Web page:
The circuit breaker did trip. Either the cable got too hot from the high amps it was drawing or a loose connection in the socket was to blame.

I ordered a level 2 charger and will install that on a dedicated circuit.

I called Nissan to see if they needed to check my car or trickle unit; they were very defensive and said its my house not the car and they didn't need to see it. I am not sure if I can repair the trickle cable it is a little melted at the plug but otherwise fine.

So please check your connections and be careful.

Steve H

I'm glad your damage was limited. :shock: :D
Your experience is exactly why Nissan recommends strongly against routine use of the L1 EVSE, which has been extensively discussed in other threads.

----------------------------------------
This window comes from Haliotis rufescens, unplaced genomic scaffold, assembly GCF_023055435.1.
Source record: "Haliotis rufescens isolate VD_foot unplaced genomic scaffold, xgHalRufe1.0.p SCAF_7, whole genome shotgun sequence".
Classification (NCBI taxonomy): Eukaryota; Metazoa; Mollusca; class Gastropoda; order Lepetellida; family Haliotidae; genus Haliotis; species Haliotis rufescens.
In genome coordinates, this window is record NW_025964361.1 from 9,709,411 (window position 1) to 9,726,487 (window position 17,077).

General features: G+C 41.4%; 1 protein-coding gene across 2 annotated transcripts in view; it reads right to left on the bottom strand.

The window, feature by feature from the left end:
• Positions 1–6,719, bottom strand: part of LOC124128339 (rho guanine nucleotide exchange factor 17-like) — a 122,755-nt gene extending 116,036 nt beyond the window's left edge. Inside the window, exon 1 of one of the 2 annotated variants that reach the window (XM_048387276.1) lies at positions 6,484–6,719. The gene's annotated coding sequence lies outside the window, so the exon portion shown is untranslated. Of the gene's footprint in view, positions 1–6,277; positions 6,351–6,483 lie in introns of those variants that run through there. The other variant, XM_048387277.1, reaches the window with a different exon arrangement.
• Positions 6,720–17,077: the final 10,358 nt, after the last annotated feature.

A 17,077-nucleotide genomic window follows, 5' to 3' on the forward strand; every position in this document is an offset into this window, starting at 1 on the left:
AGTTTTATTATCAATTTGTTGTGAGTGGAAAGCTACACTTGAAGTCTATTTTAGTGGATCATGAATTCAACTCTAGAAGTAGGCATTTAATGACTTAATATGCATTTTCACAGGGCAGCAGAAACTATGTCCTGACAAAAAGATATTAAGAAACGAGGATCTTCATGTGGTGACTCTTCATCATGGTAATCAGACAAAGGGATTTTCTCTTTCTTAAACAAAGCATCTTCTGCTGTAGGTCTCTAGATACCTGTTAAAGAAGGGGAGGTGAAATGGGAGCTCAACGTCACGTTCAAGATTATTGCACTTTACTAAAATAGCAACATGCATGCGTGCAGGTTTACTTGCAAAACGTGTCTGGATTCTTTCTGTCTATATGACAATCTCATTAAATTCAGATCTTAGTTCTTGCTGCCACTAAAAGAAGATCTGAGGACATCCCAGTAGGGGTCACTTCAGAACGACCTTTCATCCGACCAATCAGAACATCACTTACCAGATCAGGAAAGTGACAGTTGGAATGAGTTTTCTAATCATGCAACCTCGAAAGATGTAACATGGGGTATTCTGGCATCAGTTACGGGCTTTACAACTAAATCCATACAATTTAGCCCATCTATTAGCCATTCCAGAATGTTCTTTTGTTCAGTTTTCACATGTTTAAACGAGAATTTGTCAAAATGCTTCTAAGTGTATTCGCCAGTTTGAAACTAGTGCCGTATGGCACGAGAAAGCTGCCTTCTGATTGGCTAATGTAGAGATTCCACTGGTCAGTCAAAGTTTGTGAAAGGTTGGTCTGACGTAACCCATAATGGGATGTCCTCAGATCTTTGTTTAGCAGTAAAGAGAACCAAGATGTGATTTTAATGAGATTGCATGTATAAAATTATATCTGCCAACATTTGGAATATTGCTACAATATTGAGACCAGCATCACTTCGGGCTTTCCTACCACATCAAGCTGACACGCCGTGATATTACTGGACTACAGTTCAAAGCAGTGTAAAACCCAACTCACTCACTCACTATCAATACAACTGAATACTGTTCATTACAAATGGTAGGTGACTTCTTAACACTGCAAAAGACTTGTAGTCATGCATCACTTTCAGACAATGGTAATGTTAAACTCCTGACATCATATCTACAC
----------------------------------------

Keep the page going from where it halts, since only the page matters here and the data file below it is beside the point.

There is just too much risk in many outlets for it to be routinely used by a lot of people.
Some percentage will run into serious problems, unless they verify the outlet is in very good condition and has good quality wiring connected properly with screw connections.
And even then, routine plugging and unplugging daily is causing wear and tear on the receptacle, and it will need to be inspected periodically to be sure it is still in good condition.

Was your L1 EVSE the original 2011 / 2012, or the newer 2013? Based on your delivery date likely 2013.
It is my understanding that the newer 2013 has built in temperature monitoring that will shut down the EVSE if the plug gets too hot. The 2011 / 2012 does not have that.
But even with the 2013 model, if the wiring is poor or has bad push in connections, it would still be possible for damage to occur before the EVSE would shut down.

Tim Lee
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Severum88
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Re: FIRE using LVL 1 - 110 V Trickle Charger

Wed Feb 05, 2014 2:59 pm